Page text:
Evening schools catering to foreign residents on the rise

A revised immigration law now allows more foreign workers to enter Japan amid a severe labor shortage. And with many of them hoping to bring their children, specialized schools are opening to ensure they get a proper education.

When 15-year-old Sahani Chandra moved from his native Nepal to join his parents in Japan in October, he was hoping to settle into normal life and, like other children his age, enter high school.
The problem was that he couldn't speak Japanese well enough to enter a public school. His parents looked into private education, but it was too expensive.

"Chandra was depressed when he thought there was no school for him to attend," recalls his mother.

Sahani Chandra is 15 years old.

Then, in April 2019, a school opened in Chandra's neighborhood specifically for people like him.

The Yoshun branch of Shiba-Nishi Junior High School is one of the early results of a 2016 law. Every prefecture in Japan is now required to have at least one middle school that's open in the evenings and caters to students who have fallen behind.

The idea dates back to the post-war years, when there were many adults whose education had been disrupted by the conflict. They worked in the daytime and joined remedial education at night. The schools have also served those who failed to attend regular schooling for other reasons, such as bullying.
More recently, though, they have drawn students like Chandra. As more and more workers from abroad come to Japan, the government decided to ensure that their children get a proper education.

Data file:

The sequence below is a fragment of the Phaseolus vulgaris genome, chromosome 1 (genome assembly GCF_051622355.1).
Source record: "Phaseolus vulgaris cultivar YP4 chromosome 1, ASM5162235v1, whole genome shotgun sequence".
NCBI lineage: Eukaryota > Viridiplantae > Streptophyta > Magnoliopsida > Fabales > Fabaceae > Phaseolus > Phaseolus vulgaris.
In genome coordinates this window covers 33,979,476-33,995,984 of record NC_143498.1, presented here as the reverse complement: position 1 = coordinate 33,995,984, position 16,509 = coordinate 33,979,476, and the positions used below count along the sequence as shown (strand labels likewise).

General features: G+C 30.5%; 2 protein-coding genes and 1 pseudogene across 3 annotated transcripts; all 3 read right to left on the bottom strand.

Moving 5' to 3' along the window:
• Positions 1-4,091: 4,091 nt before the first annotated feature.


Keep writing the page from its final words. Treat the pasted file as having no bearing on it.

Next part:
At the Yoshun branch school, 47 of the 77 students are from abroad. The school is located in the city of Kawaguchi, just north of Tokyo. The city has a foreign population of about 35,000 -- the third-highest in the country -- and the figure is rising.

The Yoshun branch school in Kawaguchi is one of two evening middle schools to open in Japan for the first time in 18 years.

Principal Akira Sugita says the school is a place where anyone who wants to study can feel safe and learn, regardless of age or nationality.

But it represents a challenge for teachers like Chieko Koike. Some of her students speak some Japanese, while others speak none. For Koike, that was a shock.

"I thought they would speak better Japanese," she says. "I think we'll need to give them individual support."

The freshmen will be assigned to different classes according to their Japanese-language proficiency and other abilities.

Currently there are 33 evening middle schools in Japan, spread across nine prefectures.
But demand for places is expected to soar. The government estimates that recent changes to the immigration system, aimed at supplementing the dwindling workforce, will bring in almost 350,000 workers over the next five years, many with families in tow.

As for Chandra, he says he can't wait to get studying. "I'm looking forward to studying at school," he says. "I'll never miss a class!"